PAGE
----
Kepler-62 and Kepler-69 Systems

SUMMARY

We're a step closer to knowing if our galaxy is home to a multitude of planets like Earth or if we are a rarity. The three habitable zone super-Earth-size planets are in two systems containing a total of seven newly discovered planets:

Star Kepler-62 is not Sun-like: just 2/3 the size of the Sun, cooler, older, and only 1/5 as bright.
--Planet Kepler-62f, 40% larger than Earth, the smallest known habitable zone exoplanet, orbits every 267 days.
--Planet Kepler-62e, about 60% larger than Earth, orbits every 122 days in the the habitable zone's inner edge.
--Kepler-62b, Kepler-62c and Kepler-62d, orbit every 5, 12, and 18 days, respectively, making them very hot and inhospitable for life as we know it. Two are larger than Earth and one is about the size of Mars.

Star Kepler-69 is a sun-like star (G-type, 93% the size of the Sun, 80% as luminous, about 2,700 light-years from Earth).
--Planet Kepler-69c is 70% larger than Earth, the smallest yet found in the habitable zone of a sun-like star. It orbits in 242 days, resembling the orbit of Venus.
--Planet Kepler-69b is just over twice the size of Earth and, orbiting every 13 days, is toasty hot, not even close to the habitable zone.

WEB RESOURCES
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Keplar Links
Kepler-NASA

Discovery paper
(Science Express)
Kepler Discovery Table

Kepler-62 Discovery Page

Kepler-69 Discovery Page

Index of Graphics for Kepler-62 and Kepler-69 discoveries

MULTIMEDIA - Video
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Kepler-62anim300px.jpg Animation of Kepler-62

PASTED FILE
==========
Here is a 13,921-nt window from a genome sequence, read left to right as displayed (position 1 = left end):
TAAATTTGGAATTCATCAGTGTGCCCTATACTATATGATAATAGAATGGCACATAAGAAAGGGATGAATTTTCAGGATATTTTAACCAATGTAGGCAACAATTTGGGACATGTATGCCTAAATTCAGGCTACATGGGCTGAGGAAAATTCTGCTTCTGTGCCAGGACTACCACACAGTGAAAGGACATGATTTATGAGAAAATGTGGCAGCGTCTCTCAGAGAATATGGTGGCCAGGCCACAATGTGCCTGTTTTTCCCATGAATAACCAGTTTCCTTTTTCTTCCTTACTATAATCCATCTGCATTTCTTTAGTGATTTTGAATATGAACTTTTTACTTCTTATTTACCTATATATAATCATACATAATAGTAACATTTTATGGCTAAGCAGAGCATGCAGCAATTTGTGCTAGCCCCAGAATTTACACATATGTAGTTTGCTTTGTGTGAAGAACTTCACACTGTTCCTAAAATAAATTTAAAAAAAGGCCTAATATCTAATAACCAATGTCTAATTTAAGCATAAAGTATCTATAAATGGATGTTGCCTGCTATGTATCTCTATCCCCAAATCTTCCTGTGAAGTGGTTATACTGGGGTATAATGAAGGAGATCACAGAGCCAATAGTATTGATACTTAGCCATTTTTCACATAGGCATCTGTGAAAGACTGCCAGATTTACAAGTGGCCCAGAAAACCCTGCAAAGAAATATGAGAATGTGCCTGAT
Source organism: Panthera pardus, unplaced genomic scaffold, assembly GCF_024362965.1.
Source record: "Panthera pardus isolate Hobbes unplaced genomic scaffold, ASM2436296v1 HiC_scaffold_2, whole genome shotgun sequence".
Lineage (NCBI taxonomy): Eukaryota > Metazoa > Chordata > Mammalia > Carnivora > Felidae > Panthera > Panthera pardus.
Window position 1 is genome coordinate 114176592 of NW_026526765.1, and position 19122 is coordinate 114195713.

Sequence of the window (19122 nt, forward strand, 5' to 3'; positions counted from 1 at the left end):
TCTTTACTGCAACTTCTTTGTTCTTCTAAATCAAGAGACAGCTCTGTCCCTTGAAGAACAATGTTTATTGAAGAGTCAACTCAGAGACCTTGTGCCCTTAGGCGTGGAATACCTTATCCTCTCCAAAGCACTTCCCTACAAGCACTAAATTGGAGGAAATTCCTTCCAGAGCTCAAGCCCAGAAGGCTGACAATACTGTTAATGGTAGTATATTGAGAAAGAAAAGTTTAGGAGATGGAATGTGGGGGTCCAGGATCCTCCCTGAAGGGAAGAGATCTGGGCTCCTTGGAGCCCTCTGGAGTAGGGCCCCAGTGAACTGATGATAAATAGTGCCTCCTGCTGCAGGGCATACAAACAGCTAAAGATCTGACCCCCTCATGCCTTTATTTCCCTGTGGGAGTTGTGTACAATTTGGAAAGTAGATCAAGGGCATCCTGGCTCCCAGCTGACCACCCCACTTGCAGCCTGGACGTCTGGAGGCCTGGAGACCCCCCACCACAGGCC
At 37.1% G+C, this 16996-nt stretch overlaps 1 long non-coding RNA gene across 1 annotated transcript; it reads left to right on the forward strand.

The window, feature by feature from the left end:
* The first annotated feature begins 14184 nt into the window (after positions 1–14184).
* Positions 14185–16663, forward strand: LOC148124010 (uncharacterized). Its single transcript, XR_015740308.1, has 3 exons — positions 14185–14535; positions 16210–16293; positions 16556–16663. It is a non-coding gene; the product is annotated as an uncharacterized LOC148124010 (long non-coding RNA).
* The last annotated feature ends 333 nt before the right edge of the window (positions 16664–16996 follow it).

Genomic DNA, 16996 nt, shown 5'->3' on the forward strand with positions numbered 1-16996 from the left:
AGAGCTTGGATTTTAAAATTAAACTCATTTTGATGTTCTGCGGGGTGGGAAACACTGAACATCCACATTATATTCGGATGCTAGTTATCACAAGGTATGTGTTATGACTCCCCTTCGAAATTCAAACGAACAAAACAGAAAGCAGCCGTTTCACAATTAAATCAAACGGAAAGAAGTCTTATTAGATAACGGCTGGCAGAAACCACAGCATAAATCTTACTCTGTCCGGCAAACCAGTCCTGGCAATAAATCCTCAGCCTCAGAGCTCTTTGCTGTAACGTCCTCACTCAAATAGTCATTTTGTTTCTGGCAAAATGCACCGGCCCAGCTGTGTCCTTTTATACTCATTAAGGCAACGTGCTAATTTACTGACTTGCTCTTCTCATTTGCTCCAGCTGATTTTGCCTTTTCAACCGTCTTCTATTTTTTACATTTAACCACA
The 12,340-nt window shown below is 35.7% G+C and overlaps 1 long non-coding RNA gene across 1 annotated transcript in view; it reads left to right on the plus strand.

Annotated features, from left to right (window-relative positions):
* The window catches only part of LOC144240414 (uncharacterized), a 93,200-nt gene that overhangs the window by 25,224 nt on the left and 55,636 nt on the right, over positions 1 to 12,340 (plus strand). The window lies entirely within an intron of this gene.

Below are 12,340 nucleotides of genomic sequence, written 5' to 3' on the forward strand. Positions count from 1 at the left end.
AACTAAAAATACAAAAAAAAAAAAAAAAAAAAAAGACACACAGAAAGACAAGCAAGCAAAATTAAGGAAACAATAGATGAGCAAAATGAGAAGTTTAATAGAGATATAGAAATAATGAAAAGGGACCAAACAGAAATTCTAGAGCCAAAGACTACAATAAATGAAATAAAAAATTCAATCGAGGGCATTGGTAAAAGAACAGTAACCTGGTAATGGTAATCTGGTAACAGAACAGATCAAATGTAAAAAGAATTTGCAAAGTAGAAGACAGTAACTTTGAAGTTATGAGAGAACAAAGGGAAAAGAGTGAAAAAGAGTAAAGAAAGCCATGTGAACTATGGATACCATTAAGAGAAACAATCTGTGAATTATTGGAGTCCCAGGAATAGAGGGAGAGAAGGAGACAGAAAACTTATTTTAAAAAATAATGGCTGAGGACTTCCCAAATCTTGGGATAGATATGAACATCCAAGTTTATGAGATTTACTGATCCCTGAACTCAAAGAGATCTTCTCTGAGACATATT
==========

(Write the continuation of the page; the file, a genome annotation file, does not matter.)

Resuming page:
MULTIMEDIA - Images
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Kepler62Diagram.jpgThis diagram compares the planets of the inner solar system to the five planets of Kepler-62, a star just two thirds the size of the sun and only one fifth as bright. Two of the planets, Kepler-62f and Kepler-62e, lie in the star's habitable zone.

Kepler69Diagram.jpgKepler-69 System Diagram compared the planets of the inner solar system. Kepler-69c is the smallest planet yet found in the habitable zone of a G-type sun-like star. Its 242-day orbit resembles that of our neighboring planet Venus. Planet Kepler-69b orbits every 13 days, nowhere near the habitable zone.

MULTIMEDIA - Images
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HZplanetLineup1.jpgRelative sizes of Kepler habitable zone planets discovered as of 2013 April 18. Left to right: Kepler-22b, Kepler-69c, Kepler-62e, Kepler-62f, and Earth (except for Earth, these are artists' renditions).

Kepler62MorningStar.jpgKepler-62 Morning Star. This artist's concept depicts in the foreground planet Kepler-62f, a super-Earth-size planet in the habitable zone of its star which is seen peeking out from behind the right edge of the planet. The small shining object farther to the right is Kepler-62e which orbits on the inner edge of the habitable zone of the star. If someday in the distant future we landed on the right spot on Kepler-62f, just before "sunrise" we'd be treated to a lovely view of Kepler-62e as a "morning star" much like Venus often appears for us on Earth.

Kepler62f.jpgArtist's concept of Kepler-62f, a super-Earth-size planet in the habitable zone of a star smaller and cooler than the Sun. Though the size of Kepler-62f is known (40% larger than Earth), its mass and composition are not.

Kepler62e.jpgArtist's concept depicts Kepler-62e, a super-Earth-size planet orbiting it's host star's habitable zone. We know that Kepler-62e is roughly 60 percent larger than Earth but we do not know if Kepler-62e is a waterworld or if it has a solid surface.

Kepler69c.jpgSuper-Venus. Artist's concept of planet Kepler-69c, a super-Earth-size planet (70% larger than Earth). It is the smallest yet found orbiting in the habitable zone of a sun-like star. Its orbit of 242 days resembles that of our neighboring planet Venus.

Documents and PowerPoints

Related MGGP Links
Astrobiology
Drake Equation

Extrasolar Planets


 

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